Former PANTERA/current DOWN frontman Philip Anselmo has slammed VH1's "Behind the Music" special on PANTERA as "awful," claiming that "they glossed over everything that PANTERA did to and for metal."The "Behind the Music" PANTERA episode, which had its premiere in May 2006, included interviews with the surviving members of PANTERA — Vinnie Paul Abbott (drums), Philip Anselmo and Rex Brown (bass) — along with appearances by Guy Sykes (tour manager), Walter O'Brien (manager), Terry Date (producer), about five members of PANTERA's/DAMAGEPLAN's crew, and Rita Haney ("Dimebag" Darrell Abbott's girlfriend). In the November 2007 issue of Revolver magazine, Anselmo is asked about the song "Mourn" on the new DOWN album, which was reportedly written about late PANTERA/DAMAGEPLAN guitarist "Dimebag" Darrell Abbott (who was killed by a deranged fan in December 2004). "That's a very hard, hard song for me to really… honestly, the song speaks for itself," Anselmo replied. "It's about feeling isolated from my family in Texas, feelings about the obvious… deep, deep, deep feelings every day. You know, I've been very quiet ever since the incident, but it's all good. Everyone else has aired their laundry, like on VH1. I'm sorry, I thought what VH1 did was awful. They glossed over everything PANTERA did to and for metal, and not once… I'm not realy sure how it was put, but there was a segue or something that described [Darrell's] killer [Nathan Gale] as 'what many feel was a disgruntled fan angry that PANTERA had broken up.' But not once did they go into the psychology of the killing, and how he was dishonorably discharged [from the Marines], that his mother bought him the gun for Christmas because he was depressed, how he had been kicked out of the same club a weekend before for acting strange. He was going to shoot whoever, and it happened to be one of my best friends, one of my brothers, and one of the most beautiful people… "I decided a while ago that, yes, absolutely there is a proper time to mourn, and that he deserves a celebration of his life, and that's the path that I've chosen. Every action I do, I think of him. Every pushup I do, I think of him. Every time I hit a line, or I'm working in the studio, I can hear him saying, 'You can do better.' So that's what gets me through the hard times, the trying times, is his positivity. And that's what I wanted to do with ['Down III']: to celebrate life." For more information on Revolver magazine, visit RevolverMag.com.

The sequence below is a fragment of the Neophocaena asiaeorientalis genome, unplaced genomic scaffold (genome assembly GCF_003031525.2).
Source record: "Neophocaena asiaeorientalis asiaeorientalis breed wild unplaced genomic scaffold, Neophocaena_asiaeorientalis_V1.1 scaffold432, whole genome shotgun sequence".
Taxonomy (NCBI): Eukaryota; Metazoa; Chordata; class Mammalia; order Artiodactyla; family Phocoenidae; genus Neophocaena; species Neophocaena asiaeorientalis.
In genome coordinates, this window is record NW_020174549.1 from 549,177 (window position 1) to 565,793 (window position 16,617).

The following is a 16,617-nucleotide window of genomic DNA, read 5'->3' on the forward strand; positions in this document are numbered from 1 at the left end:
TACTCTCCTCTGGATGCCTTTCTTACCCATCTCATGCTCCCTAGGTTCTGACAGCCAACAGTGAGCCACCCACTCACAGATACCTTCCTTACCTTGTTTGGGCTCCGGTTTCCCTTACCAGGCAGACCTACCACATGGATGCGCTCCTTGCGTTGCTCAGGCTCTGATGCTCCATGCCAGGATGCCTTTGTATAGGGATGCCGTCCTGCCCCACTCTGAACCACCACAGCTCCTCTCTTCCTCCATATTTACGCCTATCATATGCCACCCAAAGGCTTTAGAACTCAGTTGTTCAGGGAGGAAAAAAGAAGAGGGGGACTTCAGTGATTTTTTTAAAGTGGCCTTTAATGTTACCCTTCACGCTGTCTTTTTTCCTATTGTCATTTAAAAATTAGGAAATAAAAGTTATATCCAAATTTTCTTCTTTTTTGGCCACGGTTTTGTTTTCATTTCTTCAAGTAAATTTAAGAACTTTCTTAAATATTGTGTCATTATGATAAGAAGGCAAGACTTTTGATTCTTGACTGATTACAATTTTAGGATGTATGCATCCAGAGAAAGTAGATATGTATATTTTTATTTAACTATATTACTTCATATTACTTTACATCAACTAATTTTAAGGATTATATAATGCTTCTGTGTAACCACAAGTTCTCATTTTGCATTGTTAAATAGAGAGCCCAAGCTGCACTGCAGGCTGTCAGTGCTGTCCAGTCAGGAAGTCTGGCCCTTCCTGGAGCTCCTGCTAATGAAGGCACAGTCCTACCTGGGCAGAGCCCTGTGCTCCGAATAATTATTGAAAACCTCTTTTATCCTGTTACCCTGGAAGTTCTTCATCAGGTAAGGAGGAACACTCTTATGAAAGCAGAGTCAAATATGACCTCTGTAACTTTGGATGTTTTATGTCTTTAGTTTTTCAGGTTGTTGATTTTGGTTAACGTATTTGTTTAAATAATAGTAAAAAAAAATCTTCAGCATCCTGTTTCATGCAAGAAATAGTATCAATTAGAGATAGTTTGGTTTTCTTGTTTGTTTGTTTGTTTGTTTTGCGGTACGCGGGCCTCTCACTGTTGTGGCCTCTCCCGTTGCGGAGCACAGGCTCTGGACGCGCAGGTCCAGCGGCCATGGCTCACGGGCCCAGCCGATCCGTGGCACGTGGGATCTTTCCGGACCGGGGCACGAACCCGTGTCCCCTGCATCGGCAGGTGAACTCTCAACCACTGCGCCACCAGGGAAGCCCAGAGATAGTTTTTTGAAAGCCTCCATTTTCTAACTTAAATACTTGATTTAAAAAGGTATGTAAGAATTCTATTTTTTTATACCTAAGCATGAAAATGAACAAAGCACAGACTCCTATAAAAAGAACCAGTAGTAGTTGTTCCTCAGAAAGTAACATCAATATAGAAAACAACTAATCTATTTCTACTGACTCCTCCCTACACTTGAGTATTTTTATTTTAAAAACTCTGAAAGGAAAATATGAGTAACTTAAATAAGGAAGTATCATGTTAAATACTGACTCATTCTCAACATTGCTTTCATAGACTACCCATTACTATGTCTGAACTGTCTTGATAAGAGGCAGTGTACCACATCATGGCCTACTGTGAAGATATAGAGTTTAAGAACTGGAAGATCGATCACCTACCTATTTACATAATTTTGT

To comment on a BLABBERMOUTH.NET story or review, you must be logged in to an active personal account on Facebook. Once you're logged in, you will be able to comment. User comments or postings do not reflect the viewpoint of BLABBERMOUTH.NET and BLABBERMOUTH.NET does not endorse, or guarantee the accuracy of, any user comment. To report spam or any abusive, obscene, defamatory, racist, homophobic or threatening comments, or anything that may violate any applicable laws, use the "Report to Facebook" and "Mark as spam" links that appears next to the comments themselves. To do so, click the downward arrow on the top-right corner of the Facebook comment (the arrow is invisible until you roll over it) and select the appropriate action. You can also send an e-mail to blabbermouthinbox(@)gmail.com with pertinent details. BLABBERMOUTH.NET reserves the right to "hide" comments that may be considered offensive, illegal or inappropriate and to "ban" users that violate the site's Terms Of Service. Hidden comments will still appear to the user and to the user's Facebook friends. If a new comment is published from a "banned" user or contains a blacklisted word, this comment will automatically have limited visibility (the "banned" user's comments will only be visible to the user and the user's Facebook friends).